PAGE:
Accelerated Cognitive Ageing (ACA) is a phenomenon in which patients suffer from a faster decline in cognitive capacity as compared to cognitive decline caused by normal/typical ageing. In other terms, people with ACA tend to have an older brain with respect to cognitive functions than their aged-matched healthy peers. This brain disorder is mainly diagnosed in patients with epilepsy, and, if better understood, could also provide a model for ‘heathy’ cognitive brain ageing.
The ACA is now investigated by psychologists, radiologists and researchers, in order to find neurological origins or effects of such a cognitive decline. Using magnetic resonance imaging (MRI) techniques, these biomarkers are expected to be found in functional networks of the brain and their dynamics.
Also, normal ageing has been proven to be linked to weakened effective connectivity within the Salience network – a dynamic switch between rest and cognitive executive functions. The between-network (between salience and other brain networks) connectivity seem to be less effective in elderly as well. Therefore, the salience network should be investigated thoroughly, especially in terms of functional dynamics.
This project is part of the multi-disciplinary program called Neu3ca (http://neu3ca.org/), which aims at imaging, diagnosing, and treating brain neurodegenerative disorders, such as ACA, that affects the ageing brain.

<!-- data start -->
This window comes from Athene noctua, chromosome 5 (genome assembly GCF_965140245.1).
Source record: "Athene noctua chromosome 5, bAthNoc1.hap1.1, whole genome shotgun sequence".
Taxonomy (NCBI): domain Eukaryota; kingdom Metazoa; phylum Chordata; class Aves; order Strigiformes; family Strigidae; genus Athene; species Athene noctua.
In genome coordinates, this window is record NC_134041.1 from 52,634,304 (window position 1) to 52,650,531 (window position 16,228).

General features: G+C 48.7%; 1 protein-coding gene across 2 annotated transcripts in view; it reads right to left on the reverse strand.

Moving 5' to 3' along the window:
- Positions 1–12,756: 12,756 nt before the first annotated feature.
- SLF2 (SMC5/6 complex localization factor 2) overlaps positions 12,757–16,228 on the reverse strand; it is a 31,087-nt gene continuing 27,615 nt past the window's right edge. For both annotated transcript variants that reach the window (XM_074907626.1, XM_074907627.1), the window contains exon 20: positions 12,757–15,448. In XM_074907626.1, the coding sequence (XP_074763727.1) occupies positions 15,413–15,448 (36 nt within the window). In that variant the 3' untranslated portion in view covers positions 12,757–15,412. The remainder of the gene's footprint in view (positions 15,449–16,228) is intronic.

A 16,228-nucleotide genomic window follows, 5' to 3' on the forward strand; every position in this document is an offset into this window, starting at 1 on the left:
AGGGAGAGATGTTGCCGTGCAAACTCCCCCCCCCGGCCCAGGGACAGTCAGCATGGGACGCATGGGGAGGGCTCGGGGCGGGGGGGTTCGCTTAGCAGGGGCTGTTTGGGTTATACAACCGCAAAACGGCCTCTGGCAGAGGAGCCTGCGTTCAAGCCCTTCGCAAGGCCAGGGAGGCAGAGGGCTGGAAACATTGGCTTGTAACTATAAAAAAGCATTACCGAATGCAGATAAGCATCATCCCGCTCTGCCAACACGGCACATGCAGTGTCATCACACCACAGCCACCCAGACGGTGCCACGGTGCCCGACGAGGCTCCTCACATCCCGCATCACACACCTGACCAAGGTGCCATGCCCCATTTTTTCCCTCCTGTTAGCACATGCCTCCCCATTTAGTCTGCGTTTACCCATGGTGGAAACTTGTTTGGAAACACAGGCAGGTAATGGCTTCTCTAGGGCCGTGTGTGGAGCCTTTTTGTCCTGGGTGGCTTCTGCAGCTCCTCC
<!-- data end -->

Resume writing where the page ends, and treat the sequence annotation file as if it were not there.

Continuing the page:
In this research project we aim at assessing the dynamics of the salience network and its causal relations with other brain networks in functional MRI. We will apply and further develop modeling techniques for this. These techniques include Granger causality analysis, wavelet-based signal analysis, and the results will be correlated with the cognitive test outcomes of the patients. All experiments will be performed and validated on clinical data. Preliminary results have shown already the importance of that salience network in autism. This network and its efficiency is also involved in ageing and showed already dynamics differences in neurodegenerative disorders. Hence, we expect functional dynamics impairments/differences in our ACA group.
Here we aim at assessing thoroughly the salience networks, i.e., within- and between-network correlation and causal analyses. Therefore a deeper understanding of subject-specific salience network (dynamic) connectivity is needed by means of independent component analysis or seed-based (e.g., voxel-to-voxel) approaches. Metrics extracted from those dynamics (or changes in dynamics) should be then regularized and normalized to count for inter-subject variability, and lead to generalization of our findings.